Comment & Response |

Patient-Physician Interactions and Electronic Health Records

Aviv Shachak, PhD1; Shmuel Reis, MD, MHPE2; Christopher Pearce, PhD, MFM, MBBS3
[+] Author Affiliations
1Institute of Health Policy, Management and Evaluation, University of Toronto, Toronto, Ontario, Canada
2Bar-Ilan University Faculty of Medicine in the Galilee, Safed, Israel
3Inner East Melbourne Medicare Local, Melbourne, Australia
JAMA. 2013;310(17):1857-1858. doi:10.1001/jama.2013.277969.
Text Size: A A A
Published online


To the Editor The Viewpoint by Drs White and Danis1 illustrated some of the ways in which using the EHR can enhance patient-physician collaboration and patient activation.

We would like to point out some additional issues. First, patient-centeredness requires consideration of the patient’s perspective. Not only do the styles of physicians using the EHR vary, but so do the reactions of patients to the computer. For some patients and physicians, sharing the screen may be distracting.2 Physicians need to pay attention to patient cues and how this practice affects the encounter. It can be very easy for the interaction to become driven by the computer rather than supported by it.3


Sign In to Access Full Content

Don't have Access?

Register and get free email Table of Contents alerts, saved searches, PowerPoint downloads, CME quizzes, and more

Subscribe for full-text access to content from 1998 forward and a host of useful features

Activate your current subscription (AMA members and current subscribers)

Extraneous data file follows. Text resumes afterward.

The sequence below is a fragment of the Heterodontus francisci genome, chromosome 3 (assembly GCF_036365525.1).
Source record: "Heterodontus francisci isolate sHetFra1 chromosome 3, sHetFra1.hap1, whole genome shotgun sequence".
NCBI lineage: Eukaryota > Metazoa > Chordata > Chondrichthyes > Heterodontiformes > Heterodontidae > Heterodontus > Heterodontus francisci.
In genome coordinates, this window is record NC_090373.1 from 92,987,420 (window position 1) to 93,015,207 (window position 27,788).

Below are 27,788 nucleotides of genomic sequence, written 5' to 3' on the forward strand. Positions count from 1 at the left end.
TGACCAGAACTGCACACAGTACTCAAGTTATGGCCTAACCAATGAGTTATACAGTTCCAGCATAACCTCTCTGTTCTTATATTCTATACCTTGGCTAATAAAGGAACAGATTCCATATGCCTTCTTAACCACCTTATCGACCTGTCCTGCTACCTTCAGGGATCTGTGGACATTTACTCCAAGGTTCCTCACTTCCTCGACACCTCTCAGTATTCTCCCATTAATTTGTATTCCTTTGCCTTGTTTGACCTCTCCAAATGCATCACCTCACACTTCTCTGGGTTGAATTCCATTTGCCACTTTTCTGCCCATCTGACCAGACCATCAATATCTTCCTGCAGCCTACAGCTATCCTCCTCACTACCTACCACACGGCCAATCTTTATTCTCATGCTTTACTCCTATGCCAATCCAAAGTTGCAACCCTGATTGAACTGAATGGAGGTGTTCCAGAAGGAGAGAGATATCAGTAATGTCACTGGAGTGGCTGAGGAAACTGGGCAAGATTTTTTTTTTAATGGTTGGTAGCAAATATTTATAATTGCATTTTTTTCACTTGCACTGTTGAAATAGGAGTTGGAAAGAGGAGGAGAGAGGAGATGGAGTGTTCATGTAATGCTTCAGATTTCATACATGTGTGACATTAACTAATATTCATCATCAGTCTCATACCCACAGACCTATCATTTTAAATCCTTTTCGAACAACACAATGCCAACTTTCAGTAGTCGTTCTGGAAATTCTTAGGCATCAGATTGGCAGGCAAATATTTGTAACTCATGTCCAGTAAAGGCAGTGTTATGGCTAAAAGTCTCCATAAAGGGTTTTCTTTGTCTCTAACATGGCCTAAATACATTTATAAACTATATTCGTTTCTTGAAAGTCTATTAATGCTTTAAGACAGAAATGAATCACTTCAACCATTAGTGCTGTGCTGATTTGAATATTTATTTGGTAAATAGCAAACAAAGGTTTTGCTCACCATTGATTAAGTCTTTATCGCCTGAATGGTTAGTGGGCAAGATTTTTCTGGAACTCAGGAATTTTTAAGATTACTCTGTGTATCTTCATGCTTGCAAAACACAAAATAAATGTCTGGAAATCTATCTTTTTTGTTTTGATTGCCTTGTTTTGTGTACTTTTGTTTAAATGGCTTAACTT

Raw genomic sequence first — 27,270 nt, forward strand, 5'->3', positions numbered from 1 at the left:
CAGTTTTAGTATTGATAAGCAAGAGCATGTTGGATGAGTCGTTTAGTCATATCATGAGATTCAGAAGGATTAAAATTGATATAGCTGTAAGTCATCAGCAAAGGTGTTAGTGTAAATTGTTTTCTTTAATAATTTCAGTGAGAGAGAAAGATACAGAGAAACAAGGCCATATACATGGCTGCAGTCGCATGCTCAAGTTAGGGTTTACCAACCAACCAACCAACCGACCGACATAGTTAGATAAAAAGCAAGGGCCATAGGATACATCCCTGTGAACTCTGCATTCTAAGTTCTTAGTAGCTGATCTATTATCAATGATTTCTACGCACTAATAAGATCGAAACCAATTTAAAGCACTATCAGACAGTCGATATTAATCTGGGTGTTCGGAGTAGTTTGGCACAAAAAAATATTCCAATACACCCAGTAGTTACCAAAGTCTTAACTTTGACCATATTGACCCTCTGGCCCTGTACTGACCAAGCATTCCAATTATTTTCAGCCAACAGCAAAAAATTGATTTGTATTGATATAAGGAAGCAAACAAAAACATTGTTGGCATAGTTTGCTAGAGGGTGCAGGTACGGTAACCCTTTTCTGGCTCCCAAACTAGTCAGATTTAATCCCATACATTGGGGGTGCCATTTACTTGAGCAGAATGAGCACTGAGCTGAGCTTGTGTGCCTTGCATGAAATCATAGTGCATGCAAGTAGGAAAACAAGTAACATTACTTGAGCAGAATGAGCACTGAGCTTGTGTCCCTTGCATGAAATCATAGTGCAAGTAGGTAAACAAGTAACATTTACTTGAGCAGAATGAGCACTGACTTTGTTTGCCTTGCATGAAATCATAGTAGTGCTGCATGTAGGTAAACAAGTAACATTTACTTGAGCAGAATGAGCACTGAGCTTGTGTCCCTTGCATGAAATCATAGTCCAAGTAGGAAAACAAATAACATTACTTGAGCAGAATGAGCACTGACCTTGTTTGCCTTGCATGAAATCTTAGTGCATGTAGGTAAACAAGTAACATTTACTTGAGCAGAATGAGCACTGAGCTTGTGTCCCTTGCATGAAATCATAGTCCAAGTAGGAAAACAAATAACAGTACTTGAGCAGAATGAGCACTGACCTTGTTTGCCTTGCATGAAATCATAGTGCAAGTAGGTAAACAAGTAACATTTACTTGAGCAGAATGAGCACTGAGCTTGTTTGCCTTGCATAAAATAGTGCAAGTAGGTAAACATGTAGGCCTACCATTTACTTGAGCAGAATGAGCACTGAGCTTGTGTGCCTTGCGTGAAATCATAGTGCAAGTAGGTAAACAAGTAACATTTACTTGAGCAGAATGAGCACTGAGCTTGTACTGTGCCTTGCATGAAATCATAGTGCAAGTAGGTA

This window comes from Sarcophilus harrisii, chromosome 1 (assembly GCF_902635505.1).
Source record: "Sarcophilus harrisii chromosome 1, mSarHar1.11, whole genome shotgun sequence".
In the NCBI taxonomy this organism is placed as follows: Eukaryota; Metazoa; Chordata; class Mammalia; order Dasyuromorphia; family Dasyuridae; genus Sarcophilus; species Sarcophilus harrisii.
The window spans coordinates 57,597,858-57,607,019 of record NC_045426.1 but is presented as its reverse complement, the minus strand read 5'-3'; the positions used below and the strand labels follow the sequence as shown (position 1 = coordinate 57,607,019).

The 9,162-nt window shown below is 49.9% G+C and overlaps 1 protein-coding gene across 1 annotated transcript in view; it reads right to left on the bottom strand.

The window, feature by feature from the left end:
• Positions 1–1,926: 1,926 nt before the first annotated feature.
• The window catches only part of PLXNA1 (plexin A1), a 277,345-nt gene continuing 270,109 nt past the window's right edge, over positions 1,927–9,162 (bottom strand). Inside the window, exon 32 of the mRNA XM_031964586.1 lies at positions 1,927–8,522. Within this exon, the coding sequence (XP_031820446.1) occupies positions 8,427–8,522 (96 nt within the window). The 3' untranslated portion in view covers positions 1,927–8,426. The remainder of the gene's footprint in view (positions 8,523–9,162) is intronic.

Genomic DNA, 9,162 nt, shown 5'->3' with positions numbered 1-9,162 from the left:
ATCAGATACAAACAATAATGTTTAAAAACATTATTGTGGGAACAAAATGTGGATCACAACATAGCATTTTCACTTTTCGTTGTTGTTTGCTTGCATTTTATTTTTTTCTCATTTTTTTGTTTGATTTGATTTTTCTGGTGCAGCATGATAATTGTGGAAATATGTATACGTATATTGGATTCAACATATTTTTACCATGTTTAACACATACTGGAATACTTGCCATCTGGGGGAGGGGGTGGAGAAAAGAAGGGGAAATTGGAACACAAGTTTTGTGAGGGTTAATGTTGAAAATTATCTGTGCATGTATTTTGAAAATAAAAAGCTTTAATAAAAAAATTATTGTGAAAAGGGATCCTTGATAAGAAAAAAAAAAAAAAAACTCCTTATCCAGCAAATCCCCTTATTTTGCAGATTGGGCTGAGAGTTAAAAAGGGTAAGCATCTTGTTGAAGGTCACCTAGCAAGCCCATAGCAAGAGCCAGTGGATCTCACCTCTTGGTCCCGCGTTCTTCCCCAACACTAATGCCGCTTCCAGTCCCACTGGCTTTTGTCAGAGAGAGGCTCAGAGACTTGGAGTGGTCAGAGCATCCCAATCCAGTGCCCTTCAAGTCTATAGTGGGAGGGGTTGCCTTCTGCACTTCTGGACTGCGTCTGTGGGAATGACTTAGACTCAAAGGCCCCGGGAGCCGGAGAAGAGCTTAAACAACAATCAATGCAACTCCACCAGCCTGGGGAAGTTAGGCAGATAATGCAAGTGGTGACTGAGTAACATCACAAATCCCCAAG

Purchase Online Access to this article for 24 hours

First Page Preview

View Large
First page PDF preview




November 6, 2013
Amina A. White, MD; Marion Danis, MD
1Department of Bioethics, National Institutes of Health, Bethesda, Maryland
JAMA. 2013;310(17):1858. doi:10.1001/jama.2013.277990.
Meets CME requirements for:
Browse CME for all U.S. States
Accreditation Information
The American Medical Association is accredited by the Accreditation Council for Continuing Medical Education to provide continuing medical education for physicians. The AMA designates this journal-based CME activity for a maximum of 1 AMA PRA Category 1 CreditTM per course. Physicians should claim only the credit commensurate with the extent of their participation in the activity. Physicians who complete the CME course and score at least 80% correct on the quiz are eligible for AMA PRA Category 1 CreditTM.
Note: You must get at least of the answers correct to pass this quiz.
You have not filled in all the answers to complete this quiz
The following questions were not answered:
Sorry, you have unsuccessfully completed this CME quiz with a score of
The following questions were not answered correctly:
Commitment to Change (optional):
Indicate what change(s) you will implement in your practice, if any, based on this CME course.
Your quiz results:
The filled radio buttons indicate your responses. The preferred responses are highlighted
For CME Course: A Proposed Model for Initial Assessment and Management of Acute Heart Failure Syndromes
Indicate what changes(s) you will implement in your practice, if any, based on this CME course.
Citing articles are presented as examples only. In non-demo SCM6 implementation, integration with CrossRef’s "Cited By" API will populate this tab (http://www.crossref.org/citedby.html).


Some tools below are only available to our subscribers or users with an online account.

Sign In to Access Full Content

Related Content

Customize your page view by dragging & repositioning the boxes below.

See Also...